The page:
Following years of rapid growth, latest figures have revealed that Samsung now accounts for almost half of all smartphone sales in Europe.
Having flooded the market will all manner of devices, from the high-end Samsung Galaxy S4 to the budget Samsung Galaxy Fame via the hybrid Samsung Galaxy Note 2, the South Korean manufacturer now controls an almost 50 per cent share of the European smartphone scene, figures collated by Kantar Worldpanel ComTech have revealed.
Thanks in part to the rising popularity of Samsung branded smartphones, Android has benefitted from the manufacturer’s recent surge, accounting for almost 70 per cent of all European smartphone sales for the three month period ending on May 31. Apple’s iOS software has dropped to account for just 17.8 per cent of all sales during the same period.
“Across Europe, Android growth remains strong,” Paul Moore, Global Director at Kantar Worldpanel ComTech, said. “However, in the US Apple’s expanded distribution agreement with T-Mobile is helping the iPhone keep Android growth at bay.”
He added: “T-Mobile is the smallest of the big four US carriers but it does have the capacity to give iOS a boost, particularly as 28 per cent of its customers plan to buy an iPhone when they next upgrade.”
With Microsoft’s Windows Phone platform now accounting for almost 7 per cent of European smartphones, up from 4.3 per cent last year, BlackBerry has been the year’s biggest loser down 4.5 per cent year on year to a lowly 2.5 per cent market share. Having last week reported another round of losses, it would appear the BlackBerry Q10 and BlackBerry Z10 have failed to resurrect BlackBerry’s fortunes.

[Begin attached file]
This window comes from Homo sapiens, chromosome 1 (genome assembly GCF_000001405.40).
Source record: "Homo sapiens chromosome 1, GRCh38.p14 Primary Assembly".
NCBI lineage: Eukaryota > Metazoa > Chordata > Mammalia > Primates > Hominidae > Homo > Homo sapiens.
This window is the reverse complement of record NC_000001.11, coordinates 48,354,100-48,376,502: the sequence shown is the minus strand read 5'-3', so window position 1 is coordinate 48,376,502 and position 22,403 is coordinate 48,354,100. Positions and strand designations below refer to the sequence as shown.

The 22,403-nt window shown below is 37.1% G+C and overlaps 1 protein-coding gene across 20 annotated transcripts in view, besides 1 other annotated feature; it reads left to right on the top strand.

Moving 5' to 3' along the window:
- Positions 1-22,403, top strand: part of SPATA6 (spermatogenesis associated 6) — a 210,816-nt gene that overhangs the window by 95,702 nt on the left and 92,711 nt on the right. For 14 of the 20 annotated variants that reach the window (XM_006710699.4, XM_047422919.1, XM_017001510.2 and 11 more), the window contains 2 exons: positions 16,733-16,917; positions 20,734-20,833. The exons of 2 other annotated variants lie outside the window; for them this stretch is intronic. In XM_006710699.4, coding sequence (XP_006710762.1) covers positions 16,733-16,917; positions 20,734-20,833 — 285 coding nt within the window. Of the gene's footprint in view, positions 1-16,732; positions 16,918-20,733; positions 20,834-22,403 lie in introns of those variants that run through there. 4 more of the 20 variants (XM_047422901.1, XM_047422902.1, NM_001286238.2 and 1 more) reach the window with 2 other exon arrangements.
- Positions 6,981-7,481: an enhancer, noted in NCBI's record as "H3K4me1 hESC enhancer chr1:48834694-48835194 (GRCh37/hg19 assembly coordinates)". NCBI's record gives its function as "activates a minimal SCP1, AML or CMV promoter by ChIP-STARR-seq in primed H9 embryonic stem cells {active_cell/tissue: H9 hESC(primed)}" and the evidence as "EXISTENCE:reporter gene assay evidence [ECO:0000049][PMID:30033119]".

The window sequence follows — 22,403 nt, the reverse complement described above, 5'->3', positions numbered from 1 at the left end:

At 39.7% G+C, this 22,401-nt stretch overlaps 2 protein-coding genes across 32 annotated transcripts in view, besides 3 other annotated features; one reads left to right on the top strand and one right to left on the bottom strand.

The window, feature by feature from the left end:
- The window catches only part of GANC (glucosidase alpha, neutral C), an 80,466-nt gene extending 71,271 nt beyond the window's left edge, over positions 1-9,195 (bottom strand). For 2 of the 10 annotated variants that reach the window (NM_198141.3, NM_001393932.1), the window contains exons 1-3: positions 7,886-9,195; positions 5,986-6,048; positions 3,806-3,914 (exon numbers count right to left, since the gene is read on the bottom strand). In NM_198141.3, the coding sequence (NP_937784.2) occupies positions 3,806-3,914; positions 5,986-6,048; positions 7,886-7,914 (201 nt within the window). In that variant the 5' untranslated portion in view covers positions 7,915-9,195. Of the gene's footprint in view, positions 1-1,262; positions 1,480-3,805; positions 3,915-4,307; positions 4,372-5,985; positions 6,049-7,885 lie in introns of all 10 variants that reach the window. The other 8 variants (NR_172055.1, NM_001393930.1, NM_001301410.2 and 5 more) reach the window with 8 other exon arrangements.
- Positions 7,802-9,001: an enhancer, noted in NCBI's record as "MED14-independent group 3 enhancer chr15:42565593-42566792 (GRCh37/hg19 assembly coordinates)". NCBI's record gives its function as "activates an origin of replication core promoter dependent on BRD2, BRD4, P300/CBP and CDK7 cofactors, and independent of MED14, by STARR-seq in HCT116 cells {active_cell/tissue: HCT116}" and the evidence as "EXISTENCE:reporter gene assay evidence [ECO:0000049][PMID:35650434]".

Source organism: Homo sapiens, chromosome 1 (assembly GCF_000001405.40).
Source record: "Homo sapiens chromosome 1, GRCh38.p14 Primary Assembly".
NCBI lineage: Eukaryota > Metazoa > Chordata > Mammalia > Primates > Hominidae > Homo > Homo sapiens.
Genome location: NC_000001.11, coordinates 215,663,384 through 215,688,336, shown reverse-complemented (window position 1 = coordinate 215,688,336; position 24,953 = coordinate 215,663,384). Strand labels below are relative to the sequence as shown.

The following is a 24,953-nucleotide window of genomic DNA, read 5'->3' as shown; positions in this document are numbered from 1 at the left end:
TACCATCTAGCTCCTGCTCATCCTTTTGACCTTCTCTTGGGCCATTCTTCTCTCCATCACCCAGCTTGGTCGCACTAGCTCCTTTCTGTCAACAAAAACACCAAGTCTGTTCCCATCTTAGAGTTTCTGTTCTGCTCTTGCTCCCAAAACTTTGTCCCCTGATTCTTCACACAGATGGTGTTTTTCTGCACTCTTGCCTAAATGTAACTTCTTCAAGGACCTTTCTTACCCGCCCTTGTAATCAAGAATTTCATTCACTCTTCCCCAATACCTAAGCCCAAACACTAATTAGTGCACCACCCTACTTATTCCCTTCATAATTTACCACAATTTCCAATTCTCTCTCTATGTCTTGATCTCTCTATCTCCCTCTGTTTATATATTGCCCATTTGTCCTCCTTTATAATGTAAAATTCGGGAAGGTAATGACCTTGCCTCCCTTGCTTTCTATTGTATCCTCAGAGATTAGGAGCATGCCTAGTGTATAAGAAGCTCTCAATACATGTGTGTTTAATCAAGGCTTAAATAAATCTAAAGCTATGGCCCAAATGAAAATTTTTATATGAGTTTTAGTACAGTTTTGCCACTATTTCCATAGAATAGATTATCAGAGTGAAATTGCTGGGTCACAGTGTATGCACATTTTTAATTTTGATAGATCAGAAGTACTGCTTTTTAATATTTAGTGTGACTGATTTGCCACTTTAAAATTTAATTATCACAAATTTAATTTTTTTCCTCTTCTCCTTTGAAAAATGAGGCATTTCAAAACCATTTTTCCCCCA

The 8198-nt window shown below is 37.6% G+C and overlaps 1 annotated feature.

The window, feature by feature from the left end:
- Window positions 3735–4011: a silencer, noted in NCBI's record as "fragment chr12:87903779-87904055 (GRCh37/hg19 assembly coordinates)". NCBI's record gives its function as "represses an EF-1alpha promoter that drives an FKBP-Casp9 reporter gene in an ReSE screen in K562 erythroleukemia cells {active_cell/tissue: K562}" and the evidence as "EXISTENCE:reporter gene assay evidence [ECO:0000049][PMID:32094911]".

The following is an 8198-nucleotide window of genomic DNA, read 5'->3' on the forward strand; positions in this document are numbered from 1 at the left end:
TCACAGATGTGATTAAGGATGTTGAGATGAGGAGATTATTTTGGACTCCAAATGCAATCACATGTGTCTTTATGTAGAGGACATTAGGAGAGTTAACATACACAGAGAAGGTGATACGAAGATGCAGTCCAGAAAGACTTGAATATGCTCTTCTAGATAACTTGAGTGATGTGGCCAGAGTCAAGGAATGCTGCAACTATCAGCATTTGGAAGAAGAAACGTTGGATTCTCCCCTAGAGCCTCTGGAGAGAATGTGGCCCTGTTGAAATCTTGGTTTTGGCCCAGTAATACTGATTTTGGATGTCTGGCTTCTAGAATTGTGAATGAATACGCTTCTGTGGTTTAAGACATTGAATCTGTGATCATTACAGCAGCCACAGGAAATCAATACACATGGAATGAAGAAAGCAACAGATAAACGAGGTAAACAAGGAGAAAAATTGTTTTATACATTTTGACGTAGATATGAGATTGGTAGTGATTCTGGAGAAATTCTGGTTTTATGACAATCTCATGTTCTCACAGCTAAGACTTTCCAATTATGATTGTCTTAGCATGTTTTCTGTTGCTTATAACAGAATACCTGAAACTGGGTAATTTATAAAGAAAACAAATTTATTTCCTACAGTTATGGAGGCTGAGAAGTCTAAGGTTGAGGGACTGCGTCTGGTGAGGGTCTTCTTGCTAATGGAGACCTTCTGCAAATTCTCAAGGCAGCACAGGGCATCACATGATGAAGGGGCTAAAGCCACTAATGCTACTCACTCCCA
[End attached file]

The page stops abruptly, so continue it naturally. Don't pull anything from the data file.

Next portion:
Despite having taken a strangely hold on the smartphone sector, analysts have suggested Samsung could now struggle to maintain its dominant share, with Sony also on a resurgent path.
“The flagship Xperia Z has driven Sony’s growth in Britain by successfully appealing to Samsung customers,” Moore said. “Some 38% of Xperia’s users are ex-Samsung owners, the majority of whom have upgraded from the Galaxy S2.”
He added: “Samsung now finds itself in a position where, after two years of relentless growth, it must focus on keeping its existing base of customers loyal if it is to maintain its success. As it stands, Samsung has the second highest loyalty rate in Britain (59%), but this falls well short of Apple (79%). With the competition dramatically upping their game in terms of build quality and content innovation, Samsung will have to work hard to convince its 8.8 million customers to stick with the brand.”
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